He told Al Jazeera, “Despite all that the hard-liners are saying, which is nothing new, the regime has already accepted this deal, and one or two or three hard-liner headlines won’t have any impact on the country’s acceptance of this historic deal.”
That view of the limited impact of media debate on policy was confirmed to Al Jazeera by Sina Ghanbarpour, the editor-in-chief of Kelide Melli, a weekly magazine in Tehran.
“As a journalist who has worked for many years in Iran, it’s unfortunate to say that the press has very little impact,” he said, adding that in Iran, “the total number of circulation does not even reach 2 million.”
Ghanbarpour said hard-liners are using their media platforms to amplify their campaign inside the corridors of power and position themselves for future political battles on other issues.
“The influence of Iranian hard-liners in Iran is not as much as the conservatives in the United States,” said Ramin Asgard, a former senior foreign policy adviser to U.S. Central Command who served as the director of the Voice of America Persian service in 2012.
Still, he saw a parallel between their hardening stance against Rouhani and the difficulties being encountered by Obama on Capitol Hill. And he said their arguments were similar.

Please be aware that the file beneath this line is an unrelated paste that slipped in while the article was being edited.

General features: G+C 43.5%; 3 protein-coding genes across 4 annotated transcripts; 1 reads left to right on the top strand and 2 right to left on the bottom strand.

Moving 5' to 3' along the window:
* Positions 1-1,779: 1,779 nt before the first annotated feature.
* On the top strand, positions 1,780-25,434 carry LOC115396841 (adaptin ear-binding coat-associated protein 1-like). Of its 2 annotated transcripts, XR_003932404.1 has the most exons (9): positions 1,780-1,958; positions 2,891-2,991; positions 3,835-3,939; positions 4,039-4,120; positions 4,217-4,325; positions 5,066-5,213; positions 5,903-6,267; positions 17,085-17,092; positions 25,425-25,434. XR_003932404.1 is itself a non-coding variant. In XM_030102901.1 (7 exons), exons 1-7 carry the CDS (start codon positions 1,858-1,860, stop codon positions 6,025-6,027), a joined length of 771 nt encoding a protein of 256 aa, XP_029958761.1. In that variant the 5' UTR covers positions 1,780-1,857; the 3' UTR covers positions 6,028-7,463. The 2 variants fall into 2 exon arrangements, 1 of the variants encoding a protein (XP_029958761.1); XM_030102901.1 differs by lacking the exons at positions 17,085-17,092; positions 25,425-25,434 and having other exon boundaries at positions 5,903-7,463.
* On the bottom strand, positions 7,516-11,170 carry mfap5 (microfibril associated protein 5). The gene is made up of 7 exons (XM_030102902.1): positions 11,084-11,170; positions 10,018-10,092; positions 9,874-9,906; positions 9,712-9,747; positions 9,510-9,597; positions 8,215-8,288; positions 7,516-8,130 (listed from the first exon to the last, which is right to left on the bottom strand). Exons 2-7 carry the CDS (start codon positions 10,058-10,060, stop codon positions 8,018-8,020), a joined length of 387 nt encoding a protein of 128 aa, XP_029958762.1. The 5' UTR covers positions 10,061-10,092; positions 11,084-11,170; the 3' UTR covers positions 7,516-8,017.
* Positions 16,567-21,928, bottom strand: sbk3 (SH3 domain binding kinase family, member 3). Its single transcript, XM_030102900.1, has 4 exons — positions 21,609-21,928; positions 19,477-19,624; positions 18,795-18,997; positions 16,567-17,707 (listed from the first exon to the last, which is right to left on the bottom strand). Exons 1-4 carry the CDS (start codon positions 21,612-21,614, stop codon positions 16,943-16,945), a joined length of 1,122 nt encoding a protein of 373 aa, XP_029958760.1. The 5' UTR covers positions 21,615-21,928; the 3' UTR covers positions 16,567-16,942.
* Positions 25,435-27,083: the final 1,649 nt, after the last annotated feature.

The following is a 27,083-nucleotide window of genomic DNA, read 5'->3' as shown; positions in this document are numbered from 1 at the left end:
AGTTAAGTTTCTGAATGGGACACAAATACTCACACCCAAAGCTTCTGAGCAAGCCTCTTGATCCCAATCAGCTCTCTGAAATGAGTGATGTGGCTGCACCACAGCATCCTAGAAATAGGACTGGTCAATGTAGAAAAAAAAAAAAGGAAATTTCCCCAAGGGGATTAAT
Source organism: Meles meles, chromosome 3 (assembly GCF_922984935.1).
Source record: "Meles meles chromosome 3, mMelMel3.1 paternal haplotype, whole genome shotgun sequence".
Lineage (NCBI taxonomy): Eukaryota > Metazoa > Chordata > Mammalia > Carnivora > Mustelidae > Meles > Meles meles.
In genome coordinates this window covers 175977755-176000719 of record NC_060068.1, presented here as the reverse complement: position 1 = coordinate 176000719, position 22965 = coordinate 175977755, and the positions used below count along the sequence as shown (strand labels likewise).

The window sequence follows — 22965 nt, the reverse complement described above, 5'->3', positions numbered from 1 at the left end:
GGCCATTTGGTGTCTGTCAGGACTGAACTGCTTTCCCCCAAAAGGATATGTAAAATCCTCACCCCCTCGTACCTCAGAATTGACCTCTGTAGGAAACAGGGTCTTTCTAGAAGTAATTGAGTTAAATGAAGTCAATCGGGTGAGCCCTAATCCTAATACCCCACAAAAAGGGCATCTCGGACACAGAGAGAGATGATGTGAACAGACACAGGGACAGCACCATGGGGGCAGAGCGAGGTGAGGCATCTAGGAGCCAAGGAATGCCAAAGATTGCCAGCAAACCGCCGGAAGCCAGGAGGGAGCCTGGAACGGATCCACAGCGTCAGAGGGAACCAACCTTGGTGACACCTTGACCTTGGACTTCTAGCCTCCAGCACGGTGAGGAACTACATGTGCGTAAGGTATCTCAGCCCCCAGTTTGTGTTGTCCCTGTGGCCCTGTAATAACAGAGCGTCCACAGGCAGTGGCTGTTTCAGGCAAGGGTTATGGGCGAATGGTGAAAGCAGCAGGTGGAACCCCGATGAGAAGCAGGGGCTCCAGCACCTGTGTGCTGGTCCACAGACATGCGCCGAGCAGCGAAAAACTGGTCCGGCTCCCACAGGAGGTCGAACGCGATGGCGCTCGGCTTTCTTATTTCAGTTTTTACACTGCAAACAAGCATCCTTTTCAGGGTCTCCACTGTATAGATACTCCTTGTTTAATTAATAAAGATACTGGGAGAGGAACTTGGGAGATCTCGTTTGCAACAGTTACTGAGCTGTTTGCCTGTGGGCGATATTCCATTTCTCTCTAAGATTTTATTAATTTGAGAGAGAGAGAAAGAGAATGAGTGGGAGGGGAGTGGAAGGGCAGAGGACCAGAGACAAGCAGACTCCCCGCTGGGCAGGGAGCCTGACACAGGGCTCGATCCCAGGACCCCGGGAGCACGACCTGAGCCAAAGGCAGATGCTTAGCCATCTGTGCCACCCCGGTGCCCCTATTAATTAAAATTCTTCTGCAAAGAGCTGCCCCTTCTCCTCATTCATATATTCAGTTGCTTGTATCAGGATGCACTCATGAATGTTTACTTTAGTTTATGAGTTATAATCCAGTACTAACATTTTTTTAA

“The people against the deal in the U.S. say it’s appeasement, arguing that they are giving a bad guy — in this case Islamic Republic — something that they are not deserving of,” Asgard said, while in Iran the hard-liners claim the deal was a “capitulation” and “humiliating to accept for our regime.”
After more than three decades of implacable hostility, neither side is finding it easy to sell the fact that they’re making compromises with the other. Instead, in Tehran and Washington, those most invested in the deal are spinning it to their constituencies as a victory over an adversary’s nefarious designs while their domestic critics cry appeasement.